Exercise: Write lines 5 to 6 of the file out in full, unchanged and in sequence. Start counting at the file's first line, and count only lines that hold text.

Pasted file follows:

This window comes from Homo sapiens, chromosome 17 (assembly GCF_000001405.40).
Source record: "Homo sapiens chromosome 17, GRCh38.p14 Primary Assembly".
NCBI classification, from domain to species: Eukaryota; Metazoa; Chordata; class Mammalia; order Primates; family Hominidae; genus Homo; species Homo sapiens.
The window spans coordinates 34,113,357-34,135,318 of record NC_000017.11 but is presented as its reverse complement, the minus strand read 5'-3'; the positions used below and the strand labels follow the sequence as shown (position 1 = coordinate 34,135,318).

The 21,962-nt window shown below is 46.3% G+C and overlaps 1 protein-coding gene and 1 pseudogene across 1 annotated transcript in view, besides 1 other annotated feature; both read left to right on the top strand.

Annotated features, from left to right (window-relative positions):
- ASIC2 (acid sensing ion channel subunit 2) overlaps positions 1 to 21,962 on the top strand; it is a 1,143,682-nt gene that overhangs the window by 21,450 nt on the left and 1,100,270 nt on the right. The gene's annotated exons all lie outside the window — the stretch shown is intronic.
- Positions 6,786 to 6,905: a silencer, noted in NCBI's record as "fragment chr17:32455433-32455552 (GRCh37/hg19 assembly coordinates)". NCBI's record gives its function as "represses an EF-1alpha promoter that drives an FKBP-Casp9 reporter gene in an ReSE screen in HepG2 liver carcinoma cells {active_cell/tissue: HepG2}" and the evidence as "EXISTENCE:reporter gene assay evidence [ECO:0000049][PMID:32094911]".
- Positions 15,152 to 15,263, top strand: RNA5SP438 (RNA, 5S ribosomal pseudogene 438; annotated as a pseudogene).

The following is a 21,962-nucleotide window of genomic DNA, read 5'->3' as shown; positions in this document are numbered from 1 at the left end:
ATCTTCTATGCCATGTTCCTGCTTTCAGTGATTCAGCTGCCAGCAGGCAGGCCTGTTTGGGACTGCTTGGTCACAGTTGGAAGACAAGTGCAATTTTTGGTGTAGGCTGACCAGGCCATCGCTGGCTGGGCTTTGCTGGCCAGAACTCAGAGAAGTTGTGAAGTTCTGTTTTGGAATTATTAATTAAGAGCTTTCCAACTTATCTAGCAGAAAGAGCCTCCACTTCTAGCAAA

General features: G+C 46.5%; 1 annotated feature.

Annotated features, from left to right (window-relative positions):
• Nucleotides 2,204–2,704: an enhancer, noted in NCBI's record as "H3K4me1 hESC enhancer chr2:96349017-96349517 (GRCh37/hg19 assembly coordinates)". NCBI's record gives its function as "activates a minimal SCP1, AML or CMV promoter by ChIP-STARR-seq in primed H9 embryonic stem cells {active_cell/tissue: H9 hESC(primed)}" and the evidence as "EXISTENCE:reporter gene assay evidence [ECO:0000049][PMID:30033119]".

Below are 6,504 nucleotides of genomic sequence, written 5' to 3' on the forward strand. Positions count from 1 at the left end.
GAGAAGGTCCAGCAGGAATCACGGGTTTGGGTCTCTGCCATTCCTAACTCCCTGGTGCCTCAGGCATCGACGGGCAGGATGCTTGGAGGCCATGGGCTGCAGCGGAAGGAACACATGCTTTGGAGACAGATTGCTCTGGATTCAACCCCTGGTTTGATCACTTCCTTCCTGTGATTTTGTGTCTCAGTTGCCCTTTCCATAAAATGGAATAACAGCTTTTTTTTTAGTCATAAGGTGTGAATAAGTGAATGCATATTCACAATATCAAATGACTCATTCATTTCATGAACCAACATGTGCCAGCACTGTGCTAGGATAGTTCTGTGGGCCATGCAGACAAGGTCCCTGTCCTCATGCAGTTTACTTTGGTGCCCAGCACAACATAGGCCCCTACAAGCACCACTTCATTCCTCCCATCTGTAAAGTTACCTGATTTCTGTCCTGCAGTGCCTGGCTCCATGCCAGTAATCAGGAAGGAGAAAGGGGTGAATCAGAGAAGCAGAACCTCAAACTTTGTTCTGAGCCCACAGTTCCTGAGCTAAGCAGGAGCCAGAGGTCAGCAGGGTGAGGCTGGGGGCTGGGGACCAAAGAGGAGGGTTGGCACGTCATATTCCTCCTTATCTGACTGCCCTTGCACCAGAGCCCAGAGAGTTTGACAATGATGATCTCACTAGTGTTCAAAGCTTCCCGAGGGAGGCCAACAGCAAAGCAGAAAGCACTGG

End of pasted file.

The 21,962-nt window shown below is 46.3% G+C and overlaps 1 protein-coding gene and 1 pseudogene across 1 annotated transcript in view, besides 1 other annotated feature; both read left to right on the top strand.

Annotated features, from left to right (window-relative positions):